This post is the fourth of five chapters in my not-hiatus series. Basically, I’ve fed the first few lines of some Casters’ Court chapters into an AI network to see what it comes up with. In this alternate-universe version of chapter four, Plex explains how great of an author she is, and how writing should explain life.
I realize that I’ve fallen asleep around the third time my phone buzzes against my hip bone.
Half of me wants to sit up quickly, spurred into a mode of panic, but the other half manages to wrestle the former into submission. I’m too comfortable to ruin this. Too comfortable, even to reach for my—
My phone vibrates again, and I breathe a resigned sigh. It must be urgent, then. Moving as few muscles as possible, I reach into my pocket and extract the infernal device. No, I suppose on some level, I’m actually grateful for the interruption. I still have about thirty pages of Hemingway’s The Sun Also Rises to read before 9 am tomorrow, so napping isn’t exactly an option. A few weeks ago I’d slept through another book-length reading session in an attempt to prepare myself for the day that would happen next. It certainly doesn’t help that I’m working in a crowded corporate office, the office where the book was published, and I’m in the midst of my own intense reading regimen—I’m at the stage where I don’t really understand my own reading experience, or rather, I just don’t have any.
Even if he’d made an exact quote, what would the reader of the story’s final half-hour read it like? And what of this other world that I know of, the world that I’ve come to know—the world we call home? And to me, the question is almost self-evident. For I am a writer. That’s what I write. I write a book that’s written, that I read, by a professional writer. What other books write to their audience are they not just making them think for their entire reading and experience?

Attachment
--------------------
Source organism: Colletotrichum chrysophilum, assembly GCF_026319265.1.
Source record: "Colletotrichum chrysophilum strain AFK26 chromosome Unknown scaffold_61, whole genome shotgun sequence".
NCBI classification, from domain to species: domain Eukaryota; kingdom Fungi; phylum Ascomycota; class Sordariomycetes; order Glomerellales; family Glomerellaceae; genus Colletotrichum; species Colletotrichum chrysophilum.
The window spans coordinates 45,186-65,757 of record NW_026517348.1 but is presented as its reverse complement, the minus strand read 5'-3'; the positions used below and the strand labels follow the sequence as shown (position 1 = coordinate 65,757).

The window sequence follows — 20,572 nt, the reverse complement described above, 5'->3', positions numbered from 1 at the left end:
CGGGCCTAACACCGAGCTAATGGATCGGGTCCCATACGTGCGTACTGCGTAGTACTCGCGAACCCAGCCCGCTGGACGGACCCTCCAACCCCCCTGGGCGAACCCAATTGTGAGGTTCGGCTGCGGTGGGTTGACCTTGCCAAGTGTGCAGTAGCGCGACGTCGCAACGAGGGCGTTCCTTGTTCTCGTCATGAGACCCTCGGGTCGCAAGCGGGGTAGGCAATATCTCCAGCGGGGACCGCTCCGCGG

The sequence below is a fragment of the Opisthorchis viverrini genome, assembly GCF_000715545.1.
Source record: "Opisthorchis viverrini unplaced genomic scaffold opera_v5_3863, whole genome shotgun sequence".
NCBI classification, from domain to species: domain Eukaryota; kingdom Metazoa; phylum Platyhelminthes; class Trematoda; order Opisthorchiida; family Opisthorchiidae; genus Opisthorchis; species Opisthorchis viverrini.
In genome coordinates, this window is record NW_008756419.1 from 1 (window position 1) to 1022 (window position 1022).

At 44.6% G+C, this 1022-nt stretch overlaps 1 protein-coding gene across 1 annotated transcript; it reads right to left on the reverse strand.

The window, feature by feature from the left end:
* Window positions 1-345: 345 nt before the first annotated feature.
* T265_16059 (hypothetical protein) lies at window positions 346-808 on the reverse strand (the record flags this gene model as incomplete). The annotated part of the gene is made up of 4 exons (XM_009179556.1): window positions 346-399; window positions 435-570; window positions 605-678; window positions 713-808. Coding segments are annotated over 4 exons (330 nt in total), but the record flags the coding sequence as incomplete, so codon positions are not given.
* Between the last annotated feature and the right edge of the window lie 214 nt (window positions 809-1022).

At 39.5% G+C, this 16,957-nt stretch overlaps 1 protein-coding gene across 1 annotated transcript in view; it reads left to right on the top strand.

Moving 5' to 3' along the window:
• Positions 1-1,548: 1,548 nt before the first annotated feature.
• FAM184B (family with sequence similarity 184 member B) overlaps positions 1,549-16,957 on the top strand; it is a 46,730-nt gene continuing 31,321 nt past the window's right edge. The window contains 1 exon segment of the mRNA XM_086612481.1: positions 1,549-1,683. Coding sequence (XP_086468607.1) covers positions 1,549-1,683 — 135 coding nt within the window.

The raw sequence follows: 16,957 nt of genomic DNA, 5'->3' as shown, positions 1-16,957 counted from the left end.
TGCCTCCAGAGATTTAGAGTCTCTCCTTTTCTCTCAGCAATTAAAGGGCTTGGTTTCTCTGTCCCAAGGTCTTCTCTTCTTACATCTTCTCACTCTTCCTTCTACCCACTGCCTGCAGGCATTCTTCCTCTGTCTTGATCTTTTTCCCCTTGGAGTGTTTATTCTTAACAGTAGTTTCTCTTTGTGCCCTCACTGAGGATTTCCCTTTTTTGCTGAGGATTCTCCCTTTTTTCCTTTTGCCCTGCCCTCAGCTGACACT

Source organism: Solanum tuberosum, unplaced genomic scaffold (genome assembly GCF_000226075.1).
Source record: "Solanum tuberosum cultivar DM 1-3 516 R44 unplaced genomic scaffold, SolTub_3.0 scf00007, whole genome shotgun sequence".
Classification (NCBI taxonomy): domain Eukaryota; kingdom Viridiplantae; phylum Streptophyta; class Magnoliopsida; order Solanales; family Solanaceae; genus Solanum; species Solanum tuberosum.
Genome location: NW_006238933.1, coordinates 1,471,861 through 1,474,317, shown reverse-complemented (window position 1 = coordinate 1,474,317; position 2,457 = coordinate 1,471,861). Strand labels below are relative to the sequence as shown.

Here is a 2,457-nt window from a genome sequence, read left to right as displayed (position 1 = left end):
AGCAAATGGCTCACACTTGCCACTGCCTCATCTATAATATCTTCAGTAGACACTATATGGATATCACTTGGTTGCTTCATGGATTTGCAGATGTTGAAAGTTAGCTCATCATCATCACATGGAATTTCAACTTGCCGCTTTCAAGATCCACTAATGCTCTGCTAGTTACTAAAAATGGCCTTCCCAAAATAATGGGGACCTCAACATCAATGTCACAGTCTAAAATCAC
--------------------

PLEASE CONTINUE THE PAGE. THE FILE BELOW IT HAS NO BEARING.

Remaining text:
We’ve all read at least once an episode of TV. The show I was working on for the last few months was one that didn’t actually use an ending until episode five. And it was an epic. And that’s true. But I’ve been thinking, reading, and discussing that episode, a series of thoughts that have grown and changed, with a result that’s much better. The point here, to my point, is that these same themes can be made into a much longer book, or show, or movie. I don’t think they can’t if they’re not written well. And I’m glad I was able to do that.
I’m sure you’ve noticed that the books I’ve been writing are so much different from the books that most of us read every day. In a sense, that’s true—just how much you see that a book does or doesn’t tell us about how we should know ourselves and the world around us depends on how you study it. Reading novels is usually the last place one goes to study those things, unless one is truly devoted and has a lot of time to devote to it. You’ve likely experienced that, so I don’t fault you for that.
You’re right that when I was a student you had to sit and read for hours on end—no matter what title or medium was in use. You’re correct that some forms of expression can be both passive and active but there is no such thing as passive or active literature. The active art of the imagination is, in every writer, that which is not active in the writing it’s used in a way that makes a reader wonder and ask questions. It’s how you make us wonder and ask questions about things we don’t know.
Who wrote it better? Discuss by commenting!